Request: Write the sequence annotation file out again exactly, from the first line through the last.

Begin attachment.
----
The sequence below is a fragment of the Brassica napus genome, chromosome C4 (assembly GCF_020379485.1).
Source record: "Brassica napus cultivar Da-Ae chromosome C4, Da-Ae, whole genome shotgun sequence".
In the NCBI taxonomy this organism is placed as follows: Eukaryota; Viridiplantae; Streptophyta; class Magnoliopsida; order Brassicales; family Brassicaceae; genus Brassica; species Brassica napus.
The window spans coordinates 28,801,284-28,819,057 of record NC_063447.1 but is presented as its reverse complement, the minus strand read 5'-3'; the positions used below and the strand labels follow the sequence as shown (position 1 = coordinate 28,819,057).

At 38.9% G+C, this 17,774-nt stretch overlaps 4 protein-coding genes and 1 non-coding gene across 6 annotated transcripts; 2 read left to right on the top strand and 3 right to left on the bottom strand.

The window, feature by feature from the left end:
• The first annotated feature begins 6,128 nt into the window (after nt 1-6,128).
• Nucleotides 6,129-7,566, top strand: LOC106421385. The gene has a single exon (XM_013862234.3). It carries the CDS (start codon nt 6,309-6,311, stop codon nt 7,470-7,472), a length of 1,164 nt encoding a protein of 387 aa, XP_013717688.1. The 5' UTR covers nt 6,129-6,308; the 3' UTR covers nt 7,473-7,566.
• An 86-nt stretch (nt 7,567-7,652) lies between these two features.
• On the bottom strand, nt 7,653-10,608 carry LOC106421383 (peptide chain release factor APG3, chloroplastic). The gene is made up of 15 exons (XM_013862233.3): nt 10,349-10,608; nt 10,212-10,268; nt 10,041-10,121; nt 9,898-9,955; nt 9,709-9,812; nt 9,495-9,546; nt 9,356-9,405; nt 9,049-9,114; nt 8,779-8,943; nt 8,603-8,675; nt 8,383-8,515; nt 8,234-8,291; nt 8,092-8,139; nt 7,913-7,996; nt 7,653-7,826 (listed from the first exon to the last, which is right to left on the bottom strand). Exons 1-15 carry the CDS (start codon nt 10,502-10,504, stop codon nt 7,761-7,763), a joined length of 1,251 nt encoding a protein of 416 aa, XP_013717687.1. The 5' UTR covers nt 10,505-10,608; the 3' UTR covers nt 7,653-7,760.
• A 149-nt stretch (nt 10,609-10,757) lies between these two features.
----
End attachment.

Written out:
The sequence below is a fragment of the Brassica napus genome, chromosome C4 (assembly GCF_020379485.1).
Source record: "Brassica napus cultivar Da-Ae chromosome C4, Da-Ae, whole genome shotgun sequence".
In the NCBI taxonomy this organism is placed as follows: Eukaryota; Viridiplantae; Streptophyta; class Magnoliopsida; order Brassicales; family Brassicaceae; genus Brassica; species Brassica napus.
The window spans coordinates 28,801,284-28,819,057 of record NC_063447.1 but is presented as its reverse complement, the minus strand read 5'-3'; the positions used below and the strand labels follow the sequence as shown (position 1 = coordinate 28,819,057).

At 38.9% G+C, this 17,774-nt stretch overlaps 4 protein-coding genes and 1 non-coding gene across 6 annotated transcripts; 2 read left to right on the top strand and 3 right to left on the bottom strand.

The window, feature by feature from the left end:
• The first annotated feature begins 6,128 nt into the window (after nt 1-6,128).
• Nucleotides 6,129-7,566, top strand: LOC106421385. The gene has a single exon (XM_013862234.3). It carries the CDS (start codon nt 6,309-6,311, stop codon nt 7,470-7,472), a length of 1,164 nt encoding a protein of 387 aa, XP_013717688.1. The 5' UTR covers nt 6,129-6,308; the 3' UTR covers nt 7,473-7,566.
• An 86-nt stretch (nt 7,567-7,652) lies between these two features.
• On the bottom strand, nt 7,653-10,608 carry LOC106421383 (peptide chain release factor APG3, chloroplastic). The gene is made up of 15 exons (XM_013862233.3): nt 10,349-10,608; nt 10,212-10,268; nt 10,041-10,121; nt 9,898-9,955; nt 9,709-9,812; nt 9,495-9,546; nt 9,356-9,405; nt 9,049-9,114; nt 8,779-8,943; nt 8,603-8,675; nt 8,383-8,515; nt 8,234-8,291; nt 8,092-8,139; nt 7,913-7,996; nt 7,653-7,826 (listed from the first exon to the last, which is right to left on the bottom strand). Exons 1-15 carry the CDS (start codon nt 10,502-10,504, stop codon nt 7,761-7,763), a joined length of 1,251 nt encoding a protein of 416 aa, XP_013717687.1. The 5' UTR covers nt 10,505-10,608; the 3' UTR covers nt 7,653-7,760.
• A 149-nt stretch (nt 10,609-10,757) lies between these two features.